In response to Hurricane Irma JetBlue is offering inexpensive flights to Florida. First, the carrier capped the cost of these flights to evacuate residents and visitors out of harm’s way but now the carrier is trying to get Floridians home. With abundant, inexpensive flights to the sunshine state is it wrong to book them if you’re not a resident?
After Delta was ostracized by the media for “gouging” their customers to the tune of $3000+ for a flight out of Florida, JetBlue and some other carriers capped their flight costs to offer an affordable option for Floridians and visitors. Some carriers even flew their largest jets – Delta ended up sending a 747 into the state – to evacuate as many people as possible. Now the Irma has left the state (and destruction behind) it’s time for residents to come home and JetBlue has extended their offer of $99 one-way direct flights and $159 connecting flights.
For those with direct flights on Jet Blue, this could constitute a terrific savings to get home or for a Floridian vacation. Even connecting flights are typically higher than these offered prices from some east coast markets and most others outside the eastern seaboard. Here is an example search.
The Case For Booking
While JetBlue announced the flights as part of the campaign, and many media outlets suggested this was solely for evacuees on specific dates (through September 18th), the prices on offer suggest otherwise. Many of the flight prices are both cheaper than the promotional rate announced, but the sale also clearly extends well beyond the dates listed. This could be a way to fill planes when they would otherwise be empty by the airline to one of their most popular destinations. That reflects a lack of sold tickets. Flying these routes supports the airlines, the airports, and their employees when otherwise the airline could suffer dramatic losses due to fewer passengers and lower revenue.
Florida relies on tourism revenue, not just in Orlando but everywhere – from Destin to Key West. The state was devastated in some areas, hotels that are not hosting displaced guests or making repairs will likely see a drop in tourism revenue. The same applies for rental cars, restaurants, and retail. The government also relies on tourist spend to fund its operations and while it will get a large bill for damage to public property, it will take even longer to recuperate the costs without increased revenue.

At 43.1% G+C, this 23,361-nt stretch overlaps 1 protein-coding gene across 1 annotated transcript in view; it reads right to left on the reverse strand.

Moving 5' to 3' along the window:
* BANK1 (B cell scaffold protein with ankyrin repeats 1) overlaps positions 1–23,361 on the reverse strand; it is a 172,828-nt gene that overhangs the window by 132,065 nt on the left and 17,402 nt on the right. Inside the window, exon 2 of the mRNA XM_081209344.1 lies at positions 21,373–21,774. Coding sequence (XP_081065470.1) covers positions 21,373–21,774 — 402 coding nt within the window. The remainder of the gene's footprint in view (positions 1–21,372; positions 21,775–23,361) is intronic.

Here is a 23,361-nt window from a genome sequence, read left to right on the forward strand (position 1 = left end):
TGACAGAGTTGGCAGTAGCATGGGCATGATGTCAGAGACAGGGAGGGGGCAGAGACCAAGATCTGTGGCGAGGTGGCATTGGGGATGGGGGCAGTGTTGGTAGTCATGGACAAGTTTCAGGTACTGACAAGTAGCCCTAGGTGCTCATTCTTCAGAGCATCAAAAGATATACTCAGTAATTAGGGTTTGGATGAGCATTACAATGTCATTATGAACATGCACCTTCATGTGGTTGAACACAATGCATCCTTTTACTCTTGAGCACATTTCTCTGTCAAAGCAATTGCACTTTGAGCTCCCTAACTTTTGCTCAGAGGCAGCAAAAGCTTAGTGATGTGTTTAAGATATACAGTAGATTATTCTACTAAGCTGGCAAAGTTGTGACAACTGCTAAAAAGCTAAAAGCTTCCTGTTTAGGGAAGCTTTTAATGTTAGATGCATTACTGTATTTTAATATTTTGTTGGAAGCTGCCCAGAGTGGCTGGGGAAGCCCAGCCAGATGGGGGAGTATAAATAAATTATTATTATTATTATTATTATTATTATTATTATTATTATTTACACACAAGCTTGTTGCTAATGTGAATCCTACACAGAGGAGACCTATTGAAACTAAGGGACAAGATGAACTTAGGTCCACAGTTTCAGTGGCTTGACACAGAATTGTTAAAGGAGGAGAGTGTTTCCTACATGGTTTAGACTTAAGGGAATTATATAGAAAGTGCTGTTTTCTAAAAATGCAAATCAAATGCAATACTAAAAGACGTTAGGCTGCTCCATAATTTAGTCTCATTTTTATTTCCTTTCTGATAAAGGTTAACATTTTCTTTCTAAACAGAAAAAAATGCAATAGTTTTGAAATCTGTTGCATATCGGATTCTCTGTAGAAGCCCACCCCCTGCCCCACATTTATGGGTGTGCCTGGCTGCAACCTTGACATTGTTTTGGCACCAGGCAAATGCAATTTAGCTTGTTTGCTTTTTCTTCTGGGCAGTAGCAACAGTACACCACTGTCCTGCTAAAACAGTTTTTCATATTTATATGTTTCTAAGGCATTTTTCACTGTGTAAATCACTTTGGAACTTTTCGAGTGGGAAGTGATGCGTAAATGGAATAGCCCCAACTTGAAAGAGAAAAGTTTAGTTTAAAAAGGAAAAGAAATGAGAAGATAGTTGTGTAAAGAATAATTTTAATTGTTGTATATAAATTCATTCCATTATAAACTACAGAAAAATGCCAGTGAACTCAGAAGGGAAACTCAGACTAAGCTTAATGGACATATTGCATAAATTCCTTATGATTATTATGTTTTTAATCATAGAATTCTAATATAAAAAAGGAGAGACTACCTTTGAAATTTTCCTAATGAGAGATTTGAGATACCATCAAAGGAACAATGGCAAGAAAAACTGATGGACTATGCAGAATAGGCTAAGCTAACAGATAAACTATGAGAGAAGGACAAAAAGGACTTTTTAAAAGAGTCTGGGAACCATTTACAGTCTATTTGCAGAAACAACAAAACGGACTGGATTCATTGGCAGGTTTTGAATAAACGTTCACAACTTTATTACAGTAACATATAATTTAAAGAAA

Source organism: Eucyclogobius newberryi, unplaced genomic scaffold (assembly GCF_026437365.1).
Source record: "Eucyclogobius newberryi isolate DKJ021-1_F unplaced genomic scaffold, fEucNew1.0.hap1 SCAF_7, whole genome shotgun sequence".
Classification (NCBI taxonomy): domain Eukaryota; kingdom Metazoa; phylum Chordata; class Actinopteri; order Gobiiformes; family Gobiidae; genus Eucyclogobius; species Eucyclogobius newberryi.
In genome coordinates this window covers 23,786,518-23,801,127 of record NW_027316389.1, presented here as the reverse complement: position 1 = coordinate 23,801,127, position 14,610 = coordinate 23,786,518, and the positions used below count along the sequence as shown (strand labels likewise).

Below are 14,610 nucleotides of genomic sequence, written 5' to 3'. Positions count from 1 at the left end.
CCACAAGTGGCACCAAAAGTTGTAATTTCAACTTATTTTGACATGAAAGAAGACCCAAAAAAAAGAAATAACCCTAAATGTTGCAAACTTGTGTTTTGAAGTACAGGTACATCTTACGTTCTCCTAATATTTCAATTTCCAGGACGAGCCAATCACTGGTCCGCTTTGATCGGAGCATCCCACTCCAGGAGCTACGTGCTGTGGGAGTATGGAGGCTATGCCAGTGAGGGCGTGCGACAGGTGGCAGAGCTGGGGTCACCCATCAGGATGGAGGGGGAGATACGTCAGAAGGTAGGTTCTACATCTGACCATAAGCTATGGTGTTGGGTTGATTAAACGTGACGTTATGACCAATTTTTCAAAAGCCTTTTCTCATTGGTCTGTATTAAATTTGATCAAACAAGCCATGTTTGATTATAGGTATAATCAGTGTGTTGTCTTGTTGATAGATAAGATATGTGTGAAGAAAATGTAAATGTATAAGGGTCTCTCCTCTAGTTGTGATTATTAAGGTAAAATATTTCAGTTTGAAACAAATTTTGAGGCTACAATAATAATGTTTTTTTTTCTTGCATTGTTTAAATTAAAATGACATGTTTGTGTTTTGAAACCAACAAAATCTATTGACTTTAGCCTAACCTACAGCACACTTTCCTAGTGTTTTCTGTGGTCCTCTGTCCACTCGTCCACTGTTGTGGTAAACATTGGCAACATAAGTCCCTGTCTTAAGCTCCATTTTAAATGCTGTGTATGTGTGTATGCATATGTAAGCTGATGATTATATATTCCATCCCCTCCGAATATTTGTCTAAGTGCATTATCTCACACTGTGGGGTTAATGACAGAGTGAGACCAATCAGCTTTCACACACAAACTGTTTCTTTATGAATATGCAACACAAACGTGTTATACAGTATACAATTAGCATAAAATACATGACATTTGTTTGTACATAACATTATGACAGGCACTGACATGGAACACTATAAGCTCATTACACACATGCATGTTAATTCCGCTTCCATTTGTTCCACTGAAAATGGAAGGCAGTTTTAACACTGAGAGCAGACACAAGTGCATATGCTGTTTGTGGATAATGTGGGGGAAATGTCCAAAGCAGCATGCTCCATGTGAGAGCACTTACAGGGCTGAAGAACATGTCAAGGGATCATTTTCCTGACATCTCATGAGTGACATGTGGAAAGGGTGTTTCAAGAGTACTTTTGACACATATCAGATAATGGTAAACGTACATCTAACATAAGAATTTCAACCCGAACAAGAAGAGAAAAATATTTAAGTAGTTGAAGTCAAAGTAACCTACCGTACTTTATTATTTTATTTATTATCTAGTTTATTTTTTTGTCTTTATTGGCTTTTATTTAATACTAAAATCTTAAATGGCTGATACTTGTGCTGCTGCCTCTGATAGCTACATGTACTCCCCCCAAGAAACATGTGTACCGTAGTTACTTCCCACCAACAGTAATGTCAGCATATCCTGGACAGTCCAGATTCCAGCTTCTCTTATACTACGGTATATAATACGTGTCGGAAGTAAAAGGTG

I have mentioned before that my parents own a home in Florida, as does my mother-in-law. There may be repairs and maintenance that need to be done, and in those regards, my family is equipped to help. I’ll cover shortly why this is a hollow excuse for booking a ticket south.
More than anything else, this is an inexpensive deal for my family. While justified by the above reasons, I can also give my family a little reprieve from the pending winter onslaught we dread living in the Northeast.
The Case Against Booking
Residents need to return home, return to work, rebuild their lives. These fares, which mirror the previous humanitarian sale, are clearly to provide a public good, not to provide me a vacation. By taking up a seat (or three in our case) we are robbing those who need affordable transportation back to Florida, of a seat they could use to get home. Trees are down, power lines severed, streets flooded – for some flying is the only practical option to return to their homes and jobs, or sadly, what’s left of them.
Rental cars, food and supplies are already in limited supply. By visiting the state, we could utilize resources truly needed by Floridians, we could be literally taking food off their table when we have no such supply issues in the Northeast. Further, as supplies dwindle and prices rise, our purchases only increase the potential to raise prices for people who are simply trying to put back the pieces. That’s not a positive effect on the economy nor the people of Florida.
We have been told by friends and neighbors that both of our parent’s homes are fine and damage is unlikely, outside of clearing a fridge of rotten food as a result of the loss of power during the storm. We couldn’t pretend that our trip south was to inspect our family’s property – it wouldn’t be. Help that we provide would also be done by family and friends in the area if we don’t go.
We haven’t made a decision yet, what do you think? Would tourists booking one of these deals help or hurt? Does it have an impact one way or another?